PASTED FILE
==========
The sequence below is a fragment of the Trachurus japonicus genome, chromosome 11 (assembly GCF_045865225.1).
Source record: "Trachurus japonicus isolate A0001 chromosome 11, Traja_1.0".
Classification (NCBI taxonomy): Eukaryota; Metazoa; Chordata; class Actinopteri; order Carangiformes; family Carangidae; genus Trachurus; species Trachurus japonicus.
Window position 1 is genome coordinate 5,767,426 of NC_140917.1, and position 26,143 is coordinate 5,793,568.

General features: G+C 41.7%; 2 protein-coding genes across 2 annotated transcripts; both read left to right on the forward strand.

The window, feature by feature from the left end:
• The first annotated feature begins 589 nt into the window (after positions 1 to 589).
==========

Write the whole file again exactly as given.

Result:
The sequence below is a fragment of the Trachurus japonicus genome, chromosome 11 (assembly GCF_045865225.1).
Source record: "Trachurus japonicus isolate A0001 chromosome 11, Traja_1.0".
Classification (NCBI taxonomy): Eukaryota; Metazoa; Chordata; class Actinopteri; order Carangiformes; family Carangidae; genus Trachurus; species Trachurus japonicus.
Window position 1 is genome coordinate 5,767,426 of NC_140917.1, and position 26,143 is coordinate 5,793,568.

General features: G+C 41.7%; 2 protein-coding genes across 2 annotated transcripts; both read left to right on the forward strand.

The window, feature by feature from the left end:
• The first annotated feature begins 589 nt into the window (after positions 1 to 589).